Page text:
This story appeared in the May 2011 print edition of Metro Parent.
Photos by Kristen Hines
While driving her 5-year-old son to school for career day, Melanie Pagel casually asked, "What’re you gonna say mom does?"
Chase declared, "She’s a pole dancer!"
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Good thing she checked.
True, Pagel makes sliding and spinning on a steel bar look effortless – and sultry. But at her bright, disco-ball-studded Madison Heights business, the ladies you’ll find on the 11 poles aren’t entertaining any, um, "gentlemen."
"I’m here for the fitness side of it and the health aspect," Pagel says. "I’ll teach anybody a pole dancing trick – and how to be beautiful on the pole."
That warmth, paired with Pagel’s 14-year history as a personal trainer, has made PoleFit Revolution a magnet since opening two Marches ago.
In fact, it’s the only way she’s found to get women to "pump iron."
"You’re lifting your body weight for at least 45 minutes straight," explains Pagel, 34. " It’s such a great overall workout. And it’s fun!"
About Melanie Pagel
She took her first spin just four years ago. A friend brought a pole to Pagel’s 30th birthday party – at her request. She was curious and knew it’d be tough. Yet even with "all the boot camps and intense, super-charged trainings I’ve been through," she says, "I couldn’t believe how sore I was." And hooked.
Trolling YouTube, she became a quick self-study, playing with new poses. Pagel was struck by parallels with yoga and pilates, which she also teaches.
But as a young mom, there was another pull.
"It was a way to help me kinda feel like I was feminine again," she says, "not just trying to have that perfect balance of being mommy and wife."
The "thrill-factor" was a fit, too. As a kid in Utica, she did tap, jazz and ballet, then competitive cheer and gymnastics. Not that her parents pushed – "My mom doesn’t like to sweat," Pagel laughs – but both keep active. (It apparently had impact: Her sister is a physical therapist and "workout nut.")
So a sport with names like "Iron X" and "Twisted Ballerina" just clicked.
"There’s a lot of crazy moves," Pagel says. "I’ve hit my Split Grip Aysha a couple times" – a coveted inverted pose. "That was a big rush."
As her pole passion grew, Pagel started doing for-hire parties. Those got so popular she finally opened shop. "I didn’t want to have parties at my house!"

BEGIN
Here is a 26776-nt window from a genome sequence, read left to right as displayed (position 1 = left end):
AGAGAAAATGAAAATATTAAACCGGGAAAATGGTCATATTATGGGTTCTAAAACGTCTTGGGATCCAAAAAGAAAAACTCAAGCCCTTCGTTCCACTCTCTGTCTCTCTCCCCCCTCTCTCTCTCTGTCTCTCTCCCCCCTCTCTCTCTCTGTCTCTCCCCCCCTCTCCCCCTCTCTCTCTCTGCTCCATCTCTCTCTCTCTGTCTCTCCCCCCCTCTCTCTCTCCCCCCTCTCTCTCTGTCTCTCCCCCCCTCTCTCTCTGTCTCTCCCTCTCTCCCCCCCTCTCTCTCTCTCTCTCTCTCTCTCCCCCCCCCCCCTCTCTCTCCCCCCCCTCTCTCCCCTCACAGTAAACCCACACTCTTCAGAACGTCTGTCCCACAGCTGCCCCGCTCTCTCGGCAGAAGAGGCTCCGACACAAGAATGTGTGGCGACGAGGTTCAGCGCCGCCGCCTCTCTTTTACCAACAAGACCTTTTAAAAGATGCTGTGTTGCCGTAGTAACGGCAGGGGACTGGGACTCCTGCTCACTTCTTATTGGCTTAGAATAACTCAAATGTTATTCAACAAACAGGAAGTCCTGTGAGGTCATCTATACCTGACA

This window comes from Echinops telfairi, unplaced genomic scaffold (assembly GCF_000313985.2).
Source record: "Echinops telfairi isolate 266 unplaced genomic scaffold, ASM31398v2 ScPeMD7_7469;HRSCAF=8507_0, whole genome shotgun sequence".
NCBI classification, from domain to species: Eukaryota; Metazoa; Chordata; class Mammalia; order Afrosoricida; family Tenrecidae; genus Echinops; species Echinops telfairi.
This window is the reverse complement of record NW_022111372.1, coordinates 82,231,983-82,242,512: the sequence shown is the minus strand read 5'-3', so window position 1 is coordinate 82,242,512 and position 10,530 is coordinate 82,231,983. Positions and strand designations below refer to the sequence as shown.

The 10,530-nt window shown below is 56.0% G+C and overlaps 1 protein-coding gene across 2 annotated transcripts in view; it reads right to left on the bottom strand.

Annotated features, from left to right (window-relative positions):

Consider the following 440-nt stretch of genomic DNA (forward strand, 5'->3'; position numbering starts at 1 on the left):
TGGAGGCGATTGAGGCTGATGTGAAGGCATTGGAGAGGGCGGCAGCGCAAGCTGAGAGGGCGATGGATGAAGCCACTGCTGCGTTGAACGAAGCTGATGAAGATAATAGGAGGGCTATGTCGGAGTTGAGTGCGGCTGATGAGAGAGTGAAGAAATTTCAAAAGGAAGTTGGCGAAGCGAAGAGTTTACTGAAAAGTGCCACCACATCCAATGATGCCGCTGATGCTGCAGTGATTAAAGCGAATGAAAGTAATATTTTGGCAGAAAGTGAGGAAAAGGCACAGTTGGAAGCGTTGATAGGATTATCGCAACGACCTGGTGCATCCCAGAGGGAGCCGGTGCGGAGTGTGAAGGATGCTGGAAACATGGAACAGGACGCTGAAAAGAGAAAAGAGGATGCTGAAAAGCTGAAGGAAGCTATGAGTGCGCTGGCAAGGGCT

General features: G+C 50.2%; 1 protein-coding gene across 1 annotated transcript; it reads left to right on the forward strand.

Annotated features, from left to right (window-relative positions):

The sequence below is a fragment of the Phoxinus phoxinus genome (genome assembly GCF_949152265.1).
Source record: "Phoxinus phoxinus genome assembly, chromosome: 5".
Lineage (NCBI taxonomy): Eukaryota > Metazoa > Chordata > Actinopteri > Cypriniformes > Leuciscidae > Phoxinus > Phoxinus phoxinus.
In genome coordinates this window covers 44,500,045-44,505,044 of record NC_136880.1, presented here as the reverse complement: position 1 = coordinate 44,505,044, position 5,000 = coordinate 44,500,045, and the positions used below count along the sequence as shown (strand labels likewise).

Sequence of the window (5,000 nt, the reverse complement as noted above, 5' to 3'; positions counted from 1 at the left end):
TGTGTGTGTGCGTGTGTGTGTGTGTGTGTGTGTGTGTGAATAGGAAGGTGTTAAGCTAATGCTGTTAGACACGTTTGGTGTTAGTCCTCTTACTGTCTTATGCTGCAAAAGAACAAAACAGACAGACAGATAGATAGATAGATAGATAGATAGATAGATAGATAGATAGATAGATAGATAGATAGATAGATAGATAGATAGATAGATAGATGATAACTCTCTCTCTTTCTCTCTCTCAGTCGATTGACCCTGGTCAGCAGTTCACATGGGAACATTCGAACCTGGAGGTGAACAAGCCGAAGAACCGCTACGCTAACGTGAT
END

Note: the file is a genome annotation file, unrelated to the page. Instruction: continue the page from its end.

Her Bloomfield Hills home definitely has one, however.
"In the living room, of course," she grins. "It’s a very good conversation piece. And it keeps the kids active. They like to try to climb it."
Her hubby’s been known to take a crack at parties, too. "He swings like a man!" Pagel says. Mike, a contractor, has played a bigger role in building the studio, from ceilings and walls to rigging up six silky fabric hammocks.
That’s because PoleFit recently added aerial yoga and tricks to its robust roster. You’ll also find pilates, bag boxing, personal training and boot camp. It’s all highly customized, and led by six skilled teachers.
"All of our classes help each other out," Pagel says. Pole can create shoulder tension, for example. Aerial loosens that up and boosts flexibility. Call it cross training. Or yin and yang. "We try to keep that whole mind-body" balance, Pagel says. That’s also why one-student-per-apparatus is the norm. "It helps people stay warm, involved and work at their own pace."
Like who? Moms, for one: They’re more than half the clientele, Pagel says, with most being in their 20s to 40s. She’s even planning a mommy-and-me aerial class this summer (her own two kids are already hammock junkies).
For pole, age 18’s the minimum. But she’s even seen a 78-year-old rock one.
"She was doing more spins than the 20-year-olds – and lasted longer!" Pagel laughs. "Everybody wants to get their female swagger back."
Still, Pagel knows there’s stigma – which is why she gave little Chase a bit of pre-career-day coaching. At PoleFit, misinformed calls are a battle. She once had to remove the studio from a website "that wasn’t for regular massages" (it generated lots of interest).
That aside, "There’s still always convincing," she says. "People will either love you or hate you." Yet she’s optimistic. "I think we are just in the beginning of the curve. I do think it will become more mainstream."
Her theory: Be inviting. Come try it. "This is a really supportive and healthy environment. Nobody’s judging anybody."
You could wind up addicted. Or uplifted. "Countless women have told me I’ve changed their lives for the better, giving them the strength and body they want and enhancing relationships, too."
She hopes that’ll be what Chase and Gisela, 3, see: Pole dancing as an "artistic expression of dance, gymnastics and fluidity of movement."
And yeah – it is sexy.
"What’s wrong with wanting to be sexy and feel confident with yourself?" Pagel says. "We are women, after all – we were designed to be sexy.
"How you feel inside will reflect on the outside."